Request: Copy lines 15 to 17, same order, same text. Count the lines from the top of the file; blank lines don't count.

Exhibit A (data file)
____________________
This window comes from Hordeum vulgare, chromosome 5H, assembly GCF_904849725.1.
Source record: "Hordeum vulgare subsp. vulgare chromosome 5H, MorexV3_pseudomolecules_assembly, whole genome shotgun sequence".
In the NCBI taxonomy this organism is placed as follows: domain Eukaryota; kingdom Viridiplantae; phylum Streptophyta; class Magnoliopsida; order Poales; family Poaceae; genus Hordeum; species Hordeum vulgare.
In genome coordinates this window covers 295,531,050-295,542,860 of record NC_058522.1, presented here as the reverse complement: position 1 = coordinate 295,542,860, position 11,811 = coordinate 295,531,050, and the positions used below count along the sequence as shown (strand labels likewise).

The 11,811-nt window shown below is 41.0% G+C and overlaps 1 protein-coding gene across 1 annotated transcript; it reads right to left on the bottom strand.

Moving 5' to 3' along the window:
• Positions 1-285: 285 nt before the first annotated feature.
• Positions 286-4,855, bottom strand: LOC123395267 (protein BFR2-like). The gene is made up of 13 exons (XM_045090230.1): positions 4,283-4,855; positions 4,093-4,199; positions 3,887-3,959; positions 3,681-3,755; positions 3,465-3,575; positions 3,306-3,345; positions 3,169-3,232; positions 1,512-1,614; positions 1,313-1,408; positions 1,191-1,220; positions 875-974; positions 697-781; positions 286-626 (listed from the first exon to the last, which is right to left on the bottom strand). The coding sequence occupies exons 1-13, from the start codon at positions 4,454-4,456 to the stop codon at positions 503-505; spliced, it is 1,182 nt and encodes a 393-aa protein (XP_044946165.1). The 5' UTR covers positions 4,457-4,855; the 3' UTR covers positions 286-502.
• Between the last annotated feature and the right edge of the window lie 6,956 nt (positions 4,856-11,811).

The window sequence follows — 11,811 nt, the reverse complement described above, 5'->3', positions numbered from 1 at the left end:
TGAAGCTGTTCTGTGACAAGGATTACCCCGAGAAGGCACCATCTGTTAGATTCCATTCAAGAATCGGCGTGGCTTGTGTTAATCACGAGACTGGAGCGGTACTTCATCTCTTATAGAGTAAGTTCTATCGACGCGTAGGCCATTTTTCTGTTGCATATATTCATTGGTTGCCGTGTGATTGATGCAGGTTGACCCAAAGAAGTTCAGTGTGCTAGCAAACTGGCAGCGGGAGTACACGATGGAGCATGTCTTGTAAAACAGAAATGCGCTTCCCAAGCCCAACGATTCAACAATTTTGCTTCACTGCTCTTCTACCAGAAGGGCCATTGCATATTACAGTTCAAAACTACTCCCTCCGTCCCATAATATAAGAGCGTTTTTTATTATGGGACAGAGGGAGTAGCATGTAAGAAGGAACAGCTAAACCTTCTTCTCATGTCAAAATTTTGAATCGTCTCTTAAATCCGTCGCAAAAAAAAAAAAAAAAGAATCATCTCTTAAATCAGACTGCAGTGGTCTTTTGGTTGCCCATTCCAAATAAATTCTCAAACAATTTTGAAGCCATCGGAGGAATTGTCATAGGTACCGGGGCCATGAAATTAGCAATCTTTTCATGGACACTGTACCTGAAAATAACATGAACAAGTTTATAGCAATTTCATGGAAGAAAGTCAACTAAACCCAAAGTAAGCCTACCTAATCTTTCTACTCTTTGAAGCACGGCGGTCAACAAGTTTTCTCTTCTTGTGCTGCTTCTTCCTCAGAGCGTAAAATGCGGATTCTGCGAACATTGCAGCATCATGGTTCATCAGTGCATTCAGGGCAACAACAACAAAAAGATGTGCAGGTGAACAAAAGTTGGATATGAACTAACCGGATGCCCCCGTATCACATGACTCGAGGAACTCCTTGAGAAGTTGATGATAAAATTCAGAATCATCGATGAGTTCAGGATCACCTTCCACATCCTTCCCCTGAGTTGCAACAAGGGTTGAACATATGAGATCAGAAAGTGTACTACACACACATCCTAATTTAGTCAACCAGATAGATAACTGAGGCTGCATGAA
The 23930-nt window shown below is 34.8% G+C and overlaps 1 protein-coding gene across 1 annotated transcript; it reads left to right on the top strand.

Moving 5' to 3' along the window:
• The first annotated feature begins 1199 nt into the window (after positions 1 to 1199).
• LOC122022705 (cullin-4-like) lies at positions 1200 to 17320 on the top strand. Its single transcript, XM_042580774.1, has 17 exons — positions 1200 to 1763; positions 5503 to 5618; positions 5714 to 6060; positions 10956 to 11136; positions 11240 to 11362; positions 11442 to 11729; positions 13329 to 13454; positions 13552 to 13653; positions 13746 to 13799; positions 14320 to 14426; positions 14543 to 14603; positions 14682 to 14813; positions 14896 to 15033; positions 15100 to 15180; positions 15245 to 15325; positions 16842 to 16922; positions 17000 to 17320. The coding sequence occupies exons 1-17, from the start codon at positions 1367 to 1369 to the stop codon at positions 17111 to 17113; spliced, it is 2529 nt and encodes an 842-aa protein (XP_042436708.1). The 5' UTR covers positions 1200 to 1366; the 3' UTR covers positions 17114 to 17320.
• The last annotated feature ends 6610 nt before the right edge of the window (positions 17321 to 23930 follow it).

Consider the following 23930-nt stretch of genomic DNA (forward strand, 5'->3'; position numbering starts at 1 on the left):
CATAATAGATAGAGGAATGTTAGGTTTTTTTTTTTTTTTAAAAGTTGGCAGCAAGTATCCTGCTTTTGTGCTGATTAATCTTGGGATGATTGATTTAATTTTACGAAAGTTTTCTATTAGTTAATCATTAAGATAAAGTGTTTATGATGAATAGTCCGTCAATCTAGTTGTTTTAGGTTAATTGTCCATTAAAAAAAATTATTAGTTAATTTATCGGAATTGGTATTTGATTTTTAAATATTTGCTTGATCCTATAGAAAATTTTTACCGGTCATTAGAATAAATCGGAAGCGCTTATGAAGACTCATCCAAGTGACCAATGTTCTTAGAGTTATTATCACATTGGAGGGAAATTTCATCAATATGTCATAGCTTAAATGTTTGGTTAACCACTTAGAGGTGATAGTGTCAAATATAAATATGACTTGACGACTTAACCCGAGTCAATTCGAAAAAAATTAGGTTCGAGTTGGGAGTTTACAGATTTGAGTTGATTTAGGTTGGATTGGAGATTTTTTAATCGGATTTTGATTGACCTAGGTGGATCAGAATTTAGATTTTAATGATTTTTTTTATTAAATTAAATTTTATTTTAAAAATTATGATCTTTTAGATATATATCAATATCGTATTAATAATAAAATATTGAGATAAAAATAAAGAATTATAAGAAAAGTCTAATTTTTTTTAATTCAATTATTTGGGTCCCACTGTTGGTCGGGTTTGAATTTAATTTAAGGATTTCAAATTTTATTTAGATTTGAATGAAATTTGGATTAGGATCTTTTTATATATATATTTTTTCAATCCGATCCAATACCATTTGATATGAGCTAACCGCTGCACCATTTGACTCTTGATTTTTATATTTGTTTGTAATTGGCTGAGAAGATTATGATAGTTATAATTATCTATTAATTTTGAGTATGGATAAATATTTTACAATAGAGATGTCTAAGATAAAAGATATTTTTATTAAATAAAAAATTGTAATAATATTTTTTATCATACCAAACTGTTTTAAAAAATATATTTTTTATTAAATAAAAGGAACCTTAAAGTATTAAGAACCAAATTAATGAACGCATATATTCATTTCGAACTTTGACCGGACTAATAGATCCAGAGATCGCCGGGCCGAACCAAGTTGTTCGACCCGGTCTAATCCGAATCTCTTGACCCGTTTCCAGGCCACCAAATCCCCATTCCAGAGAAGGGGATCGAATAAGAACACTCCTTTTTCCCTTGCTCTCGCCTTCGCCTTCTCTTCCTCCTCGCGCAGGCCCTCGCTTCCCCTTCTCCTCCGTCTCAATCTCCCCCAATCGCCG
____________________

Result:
• LOC122022705 (cullin-4-like) lies at positions 1200 to 17320 on the top strand. Its single transcript, XM_042580774.1, has 17 exons — positions 1200 to 1763; positions 5503 to 5618; positions 5714 to 6060; positions 10956 to 11136; positions 11240 to 11362; positions 11442 to 11729; positions 13329 to 13454; positions 13552 to 13653; positions 13746 to 13799; positions 14320 to 14426; positions 14543 to 14603; positions 14682 to 14813; positions 14896 to 15033; positions 15100 to 15180; positions 15245 to 15325; positions 16842 to 16922; positions 17000 to 17320. The coding sequence occupies exons 1-17, from the start codon at positions 1367 to 1369 to the stop codon at positions 17111 to 17113; spliced, it is 2529 nt and encodes an 842-aa protein (XP_042436708.1). The 5' UTR covers positions 1200 to 1366; the 3' UTR covers positions 17114 to 17320.
• The last annotated feature ends 6610 nt before the right edge of the window (positions 17321 to 23930 follow it).

Consider the following 23930-nt stretch of genomic DNA (forward strand, 5'->3'; position numbering starts at 1 on the left):